Following is a list of topic areas where we plan to focus the 2012 workshop. If you have topic ideas outside these areas that you would like to have considered, please do not hesitate to submit them. We are looking for the latest information on best practices, successful projects, and knowledge transfer relating to all areas of transit planning and scheduling.
More Expectations, Fewer Resources: Looking for Efficiencies
The economy is recovering; so why are our belts still so tight? Transit agencies are still trying to do more with less. When there is only so much low hanging fruit to be picked, where does looking for efficiencies become counterproductive? Where are our state legislatures beginning to see the value in investing in our transportation infrastructures and operations? When do we again start looking to plan for the future? In the meantime, how do we “right-size” our current service?
Ridership Changes Based on Transit Benefits Changes and Other Factors
The debate over transportation reauthorization and funding extensions is in full swing. Ridership changes based on the availability of transit benefits, both at the federal level and at the employer pretax level, has caused some to re-evaluate their route to work to adjust for their cost of commuting via transit. How have this and other factors influenced your ridership? What methods have you used to adjust routes that are no longer producing the desired ridership? What models are you using to predict your ridership over the next few years?
Service Planning and Scheduling for Special Events and Natural Disasters
The east coast experienced a one-hundred year earthquake this year in close proximity to a hurricane and several planned large events. What can we learn from our connections with the Emergency Management community to be prepared for these situations? What planning processes do you have in place within your transit agencies to deal with both the expected and unexpected? What advance preparations can be made, and what plans actually worked? What are the best approaches to shutting a system down if necessary and then bringing it back online?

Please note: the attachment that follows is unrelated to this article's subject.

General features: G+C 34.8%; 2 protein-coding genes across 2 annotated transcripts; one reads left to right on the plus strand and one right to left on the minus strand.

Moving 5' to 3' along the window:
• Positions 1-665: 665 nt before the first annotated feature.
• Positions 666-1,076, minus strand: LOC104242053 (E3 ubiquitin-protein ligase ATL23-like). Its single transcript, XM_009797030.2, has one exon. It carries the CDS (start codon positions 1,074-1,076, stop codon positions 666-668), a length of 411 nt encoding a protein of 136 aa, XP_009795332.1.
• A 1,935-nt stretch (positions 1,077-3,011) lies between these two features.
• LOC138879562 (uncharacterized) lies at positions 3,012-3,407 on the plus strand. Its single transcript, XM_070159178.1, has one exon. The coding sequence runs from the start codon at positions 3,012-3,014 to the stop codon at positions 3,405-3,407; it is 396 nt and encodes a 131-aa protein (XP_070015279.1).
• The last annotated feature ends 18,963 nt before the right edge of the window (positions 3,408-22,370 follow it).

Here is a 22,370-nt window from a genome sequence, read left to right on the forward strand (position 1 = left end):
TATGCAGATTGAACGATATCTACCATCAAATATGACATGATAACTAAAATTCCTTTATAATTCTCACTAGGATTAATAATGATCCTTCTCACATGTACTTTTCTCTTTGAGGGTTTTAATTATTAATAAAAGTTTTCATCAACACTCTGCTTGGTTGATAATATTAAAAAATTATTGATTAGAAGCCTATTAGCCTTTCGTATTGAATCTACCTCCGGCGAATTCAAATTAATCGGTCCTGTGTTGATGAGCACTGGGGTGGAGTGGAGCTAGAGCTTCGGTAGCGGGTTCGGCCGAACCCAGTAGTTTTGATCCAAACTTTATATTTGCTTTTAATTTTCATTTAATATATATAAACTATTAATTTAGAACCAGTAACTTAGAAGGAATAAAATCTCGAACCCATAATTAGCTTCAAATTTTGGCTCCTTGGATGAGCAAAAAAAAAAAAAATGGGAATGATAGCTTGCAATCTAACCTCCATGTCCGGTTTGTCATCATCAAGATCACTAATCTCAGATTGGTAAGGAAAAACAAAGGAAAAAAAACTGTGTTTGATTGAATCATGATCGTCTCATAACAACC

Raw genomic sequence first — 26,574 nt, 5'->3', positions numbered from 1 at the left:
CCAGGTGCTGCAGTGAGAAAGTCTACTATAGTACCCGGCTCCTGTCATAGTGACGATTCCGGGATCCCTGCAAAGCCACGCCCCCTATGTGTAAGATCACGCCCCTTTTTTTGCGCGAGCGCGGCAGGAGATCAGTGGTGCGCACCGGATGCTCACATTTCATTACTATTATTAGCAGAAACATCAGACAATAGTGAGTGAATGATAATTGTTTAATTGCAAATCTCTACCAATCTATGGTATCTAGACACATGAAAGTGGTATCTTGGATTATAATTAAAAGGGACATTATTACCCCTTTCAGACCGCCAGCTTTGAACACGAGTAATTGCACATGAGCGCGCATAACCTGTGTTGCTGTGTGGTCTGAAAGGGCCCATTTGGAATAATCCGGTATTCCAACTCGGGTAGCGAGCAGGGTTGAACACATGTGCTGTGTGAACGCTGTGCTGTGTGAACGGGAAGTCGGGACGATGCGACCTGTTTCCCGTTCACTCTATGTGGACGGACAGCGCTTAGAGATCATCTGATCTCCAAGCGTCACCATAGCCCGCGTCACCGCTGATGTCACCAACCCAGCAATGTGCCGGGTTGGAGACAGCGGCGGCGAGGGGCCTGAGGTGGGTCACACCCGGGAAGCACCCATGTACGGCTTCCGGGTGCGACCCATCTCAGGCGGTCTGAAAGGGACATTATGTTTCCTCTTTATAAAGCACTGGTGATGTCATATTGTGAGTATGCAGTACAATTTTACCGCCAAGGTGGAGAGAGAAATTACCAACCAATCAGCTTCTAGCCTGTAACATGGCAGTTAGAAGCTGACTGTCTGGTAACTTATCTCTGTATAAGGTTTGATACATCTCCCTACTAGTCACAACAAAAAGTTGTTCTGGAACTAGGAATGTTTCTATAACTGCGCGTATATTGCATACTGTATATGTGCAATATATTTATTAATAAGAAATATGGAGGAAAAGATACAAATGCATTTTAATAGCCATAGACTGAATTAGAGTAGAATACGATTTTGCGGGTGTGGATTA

Developing Relationships with City Planners
Relationships among planners from different jurisdictions at the city and regional levels can realize untold benefits. But not all planners speak “transit.” What are the best approaches to enhance these relationships, and what are the best ways to educate fellow planners on the benefits that transit brings to a region? What goals should transit planners have for these relationships, and what should we bring to the table?
This session seeks abstracts to discuss both the basics of teaching and learning operations scheduling, as well as innovative and advanced concepts in the field. How are exceptions to your schedules determined and executed? What non-traditional approaches to scheduling do you use to expedite and optimize your services? Do you have some experimental approaches that did not live up to expectations that you could share with other systems? How are you approaching the bid process (rostering vs. open bid)?
Planning for facilities is as much a part of transit as getting operational service on the street. How have the approaches for developing transit facilities changed recently? What are the major drivers for planners to consider when developing new facility requirements? What successes have you had in building to environmentally-friendly goals for your agency and region?
Innovations in Vehicles, Service Planning and Scheduling
Today’s transit agencies are purchasing new vehicles with better passenger amenities and upgraded technology. Many of them have been able to leverage these new vehicles to attract new riders and keep existing ones. We are looking for your ideas on how new modes, new propulsion systems, and new driving technologies are changing how transit will look to our future riders. How will the mix of your agency’s vehicles change? Will spare ratios need to be updated? What are the forces that will affect tomorrow’s transit?